Ambache Chamber Orchestra, St John's, Smith Square, London

It was a perfectly appetising bill of fare at St John's, Smith Square: the Ambache Chamber Orchestra with a Haydn symphony - no 83, nicknamed "The Hen"; and one of Mozart's most buoyant piano concertos, no 19 in F major (K495); flanking the European premiere of Louise Talma's Full Circle...

Who? Hearteningly, even Diana Ambache, that one-woman crusade to endow female composers with some kind of visibility, admitted that two years ago, she had hardly heard the name. This concert was fourth in her two-year project to present works by seven American women of the last century who, with the exception of Amy Beach, never registered with the English public. Much of this music has never been heard in Europe, but by bookending these unknowns with familiar classics, Ambache hopes at least to gain them a hearing. Not only is this to restore a hidden thread of musical life, but to help future female composers to realise that they are not the lonely pioneers/freaks of nature that their isolation forces them to believe that they must be.

Splendidly laudable aims, but was Louise Talma (1906-96) - who looks, from her photograph in Grove's, a bit like Nancy Banks-Smith - worth it? French-born, but quickly moved back to America by her mother after her father's death, Talma studied music in America and at Fontainebleau, where she was taught piano by Isidor Philipp and composition by Nadia Boulanger. She gathered awards - Guggenheim fellowships, Fulbright grants - like other people do blackberries, and in 1962, in Frankfurt, had the distinction of being the first American woman to have an opera performed in Europe.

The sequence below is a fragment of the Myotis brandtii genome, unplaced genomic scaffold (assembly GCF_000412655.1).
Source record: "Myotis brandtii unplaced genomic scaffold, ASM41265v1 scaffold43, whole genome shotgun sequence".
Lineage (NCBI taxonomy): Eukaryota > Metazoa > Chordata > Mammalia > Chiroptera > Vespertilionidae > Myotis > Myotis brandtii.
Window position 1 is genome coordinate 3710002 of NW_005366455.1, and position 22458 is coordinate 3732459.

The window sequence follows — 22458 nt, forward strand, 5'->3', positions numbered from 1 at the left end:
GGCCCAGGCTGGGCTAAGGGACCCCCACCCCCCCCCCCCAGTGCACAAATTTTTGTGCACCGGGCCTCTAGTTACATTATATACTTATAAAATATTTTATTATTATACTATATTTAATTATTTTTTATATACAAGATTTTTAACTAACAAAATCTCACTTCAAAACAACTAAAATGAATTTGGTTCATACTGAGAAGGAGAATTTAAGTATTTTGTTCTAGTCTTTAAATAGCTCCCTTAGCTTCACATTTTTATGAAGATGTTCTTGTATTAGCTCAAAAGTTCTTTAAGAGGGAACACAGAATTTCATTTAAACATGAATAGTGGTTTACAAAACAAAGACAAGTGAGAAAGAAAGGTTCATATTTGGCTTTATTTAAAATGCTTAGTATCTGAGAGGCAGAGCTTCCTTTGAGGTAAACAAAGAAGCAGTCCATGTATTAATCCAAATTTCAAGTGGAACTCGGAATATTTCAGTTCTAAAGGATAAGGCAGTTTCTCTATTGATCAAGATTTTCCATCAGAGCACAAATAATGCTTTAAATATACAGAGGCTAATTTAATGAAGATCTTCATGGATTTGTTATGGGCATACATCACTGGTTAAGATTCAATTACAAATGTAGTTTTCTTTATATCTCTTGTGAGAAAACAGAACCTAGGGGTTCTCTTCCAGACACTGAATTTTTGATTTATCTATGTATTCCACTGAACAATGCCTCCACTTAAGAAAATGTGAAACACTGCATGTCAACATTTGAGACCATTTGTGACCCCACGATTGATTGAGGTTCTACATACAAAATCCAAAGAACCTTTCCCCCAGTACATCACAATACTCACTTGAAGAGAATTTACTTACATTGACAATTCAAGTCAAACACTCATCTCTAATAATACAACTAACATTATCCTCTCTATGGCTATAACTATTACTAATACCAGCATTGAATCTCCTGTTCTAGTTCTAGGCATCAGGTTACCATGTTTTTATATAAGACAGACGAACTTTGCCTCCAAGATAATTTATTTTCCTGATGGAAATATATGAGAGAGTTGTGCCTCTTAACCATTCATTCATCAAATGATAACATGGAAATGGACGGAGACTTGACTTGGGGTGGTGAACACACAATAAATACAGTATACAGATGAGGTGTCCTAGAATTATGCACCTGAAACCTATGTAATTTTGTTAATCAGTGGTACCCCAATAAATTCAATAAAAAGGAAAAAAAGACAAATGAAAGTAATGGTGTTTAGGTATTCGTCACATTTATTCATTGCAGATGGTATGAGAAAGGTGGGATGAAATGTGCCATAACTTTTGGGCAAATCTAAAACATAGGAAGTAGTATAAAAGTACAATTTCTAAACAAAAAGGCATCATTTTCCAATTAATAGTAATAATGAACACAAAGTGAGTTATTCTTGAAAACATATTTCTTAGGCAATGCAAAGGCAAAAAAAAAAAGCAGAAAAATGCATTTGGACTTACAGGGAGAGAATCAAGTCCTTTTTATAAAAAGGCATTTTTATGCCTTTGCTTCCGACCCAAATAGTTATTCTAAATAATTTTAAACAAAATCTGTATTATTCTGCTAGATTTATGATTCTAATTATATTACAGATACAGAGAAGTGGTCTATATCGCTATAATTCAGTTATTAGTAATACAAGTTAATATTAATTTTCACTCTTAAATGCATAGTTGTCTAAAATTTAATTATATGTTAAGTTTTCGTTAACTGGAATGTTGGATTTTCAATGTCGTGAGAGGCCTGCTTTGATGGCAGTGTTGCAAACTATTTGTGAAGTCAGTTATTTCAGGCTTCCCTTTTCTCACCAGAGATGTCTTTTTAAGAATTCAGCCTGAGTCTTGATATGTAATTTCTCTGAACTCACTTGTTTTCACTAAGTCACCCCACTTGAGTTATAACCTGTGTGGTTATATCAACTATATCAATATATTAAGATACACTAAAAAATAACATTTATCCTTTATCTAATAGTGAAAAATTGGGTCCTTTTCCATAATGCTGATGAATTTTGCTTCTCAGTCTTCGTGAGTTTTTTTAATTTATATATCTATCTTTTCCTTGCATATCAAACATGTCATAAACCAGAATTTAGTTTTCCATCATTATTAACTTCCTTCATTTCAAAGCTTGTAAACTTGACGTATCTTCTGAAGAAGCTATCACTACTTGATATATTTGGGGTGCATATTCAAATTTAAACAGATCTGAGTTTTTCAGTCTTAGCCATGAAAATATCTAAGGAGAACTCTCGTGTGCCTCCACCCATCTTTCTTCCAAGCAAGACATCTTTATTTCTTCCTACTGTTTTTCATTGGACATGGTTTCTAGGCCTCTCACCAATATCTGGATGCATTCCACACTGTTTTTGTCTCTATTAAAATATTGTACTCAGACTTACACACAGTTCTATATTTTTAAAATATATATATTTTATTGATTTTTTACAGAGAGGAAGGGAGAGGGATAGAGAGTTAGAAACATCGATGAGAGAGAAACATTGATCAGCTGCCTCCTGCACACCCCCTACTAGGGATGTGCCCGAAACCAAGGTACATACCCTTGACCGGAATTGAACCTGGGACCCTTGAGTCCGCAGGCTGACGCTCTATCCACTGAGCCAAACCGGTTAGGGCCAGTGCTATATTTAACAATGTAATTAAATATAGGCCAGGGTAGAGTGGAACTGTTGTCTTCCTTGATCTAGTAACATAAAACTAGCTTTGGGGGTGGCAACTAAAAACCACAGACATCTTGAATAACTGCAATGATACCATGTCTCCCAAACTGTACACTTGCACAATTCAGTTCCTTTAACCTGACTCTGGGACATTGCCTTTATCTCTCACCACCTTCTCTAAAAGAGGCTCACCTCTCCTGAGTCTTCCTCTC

Full Circle is a concentrated 13-minutes, scored for small ensemble, with piano prominent. It is continuous, comprising seven sections that return, as its title suggests, to a revisiting of the opening. Fast alternates with slow, loud with soft, yearning lyricism in the piano and clarinet or flute develops into motor-driven sections with the strings and percussion, whose rising urgency is only halted by the snap of wood blocks. Although Ambache enjoined us not to listen just in terms of other composers, it's hard not to call to mind French Romanticism, or Stravinsky in its rhythmic imperative and its jazzier, peg-legged syncopations. A likeable piece, it won't frighten the horses and offers moments of real pleasure.

The ensemble played it engagingly and, tellingly, gave in and used a conductor - or, as he diffidently called himself, "a human metronome". The Ambache are models of democratic practice and reaching out: each piece was given a little introduction by a different instrumentalist. They don't play like a piece of precision machinery; this is human-scale music-making. It gave to the Haydn and Mozart not the sometimes chilly wit of the drawing-room, but a more rough-hewn delight in the humour of those works, and the interplay between the different sections - a backdrop against which the individual players could shine.

The next concert in the series takes place on 18 February at the Wigmore Hall

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